A quick check of my spam folder over the past two or three months reveals a whole lot more spam than I was getting earlier this year. Promotion of penny stocks seems to be a recurring them, sometimes with ten or more spam messages promoting the same pump-and-dump scheme.
We've known that botnets (highjacking of thousands of individual PCs into a network of drones) has been growing as a channel for spam distribution. Now, it appears that a new trojan, dubbed "SpamThru," has commandeered over 70,000 PCs into another botnet, under direction of Russian hackers.
But whether the volume of spam has increased, or merely the percentage that evade spam filters, is an open question. Ferris Research, quoted in a Datamation article
, believes that spam volume only increased 20% in the fourth quarter of 2006 to date, while the percentage reaching the inbox doubled. Techniques being used by the more sophisticated botnets include use of images instead of text and more compliant response to recipient mail server requests for greylisting.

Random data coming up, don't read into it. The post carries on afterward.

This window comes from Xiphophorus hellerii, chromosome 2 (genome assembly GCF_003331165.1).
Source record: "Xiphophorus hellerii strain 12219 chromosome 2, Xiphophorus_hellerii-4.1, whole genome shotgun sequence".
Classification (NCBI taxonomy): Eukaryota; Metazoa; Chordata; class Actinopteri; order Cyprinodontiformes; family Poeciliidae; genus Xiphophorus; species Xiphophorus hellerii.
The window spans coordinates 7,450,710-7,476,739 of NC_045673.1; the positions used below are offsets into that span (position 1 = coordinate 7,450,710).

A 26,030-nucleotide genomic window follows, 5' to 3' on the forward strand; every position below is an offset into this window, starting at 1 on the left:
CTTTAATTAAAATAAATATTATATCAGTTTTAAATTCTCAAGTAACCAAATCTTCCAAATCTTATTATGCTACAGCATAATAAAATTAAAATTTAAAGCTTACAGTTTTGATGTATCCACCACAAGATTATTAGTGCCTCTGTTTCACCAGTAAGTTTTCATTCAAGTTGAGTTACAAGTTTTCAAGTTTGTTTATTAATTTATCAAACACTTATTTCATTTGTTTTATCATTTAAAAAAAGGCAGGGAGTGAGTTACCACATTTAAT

Unfortunately, spam volume is unlikely to decrease as long as the economic incentives are there. Spam costs very little to send, and even if only a tiny percentage of recipients respond, a penny stock scam can still pay off to the spammer.
The soon-to-be-results of a Computer Economics survey on IT security threats
shows that of all categories of threats, IT security personnel consider spam as one of the most serious.
Like the war on terror, it may never be possible to declare total victory in the war on spam. But it is possible to minimize its impact. A recent Computer Economics study surveys the relative effectiveness of four types of spam-blocking solutions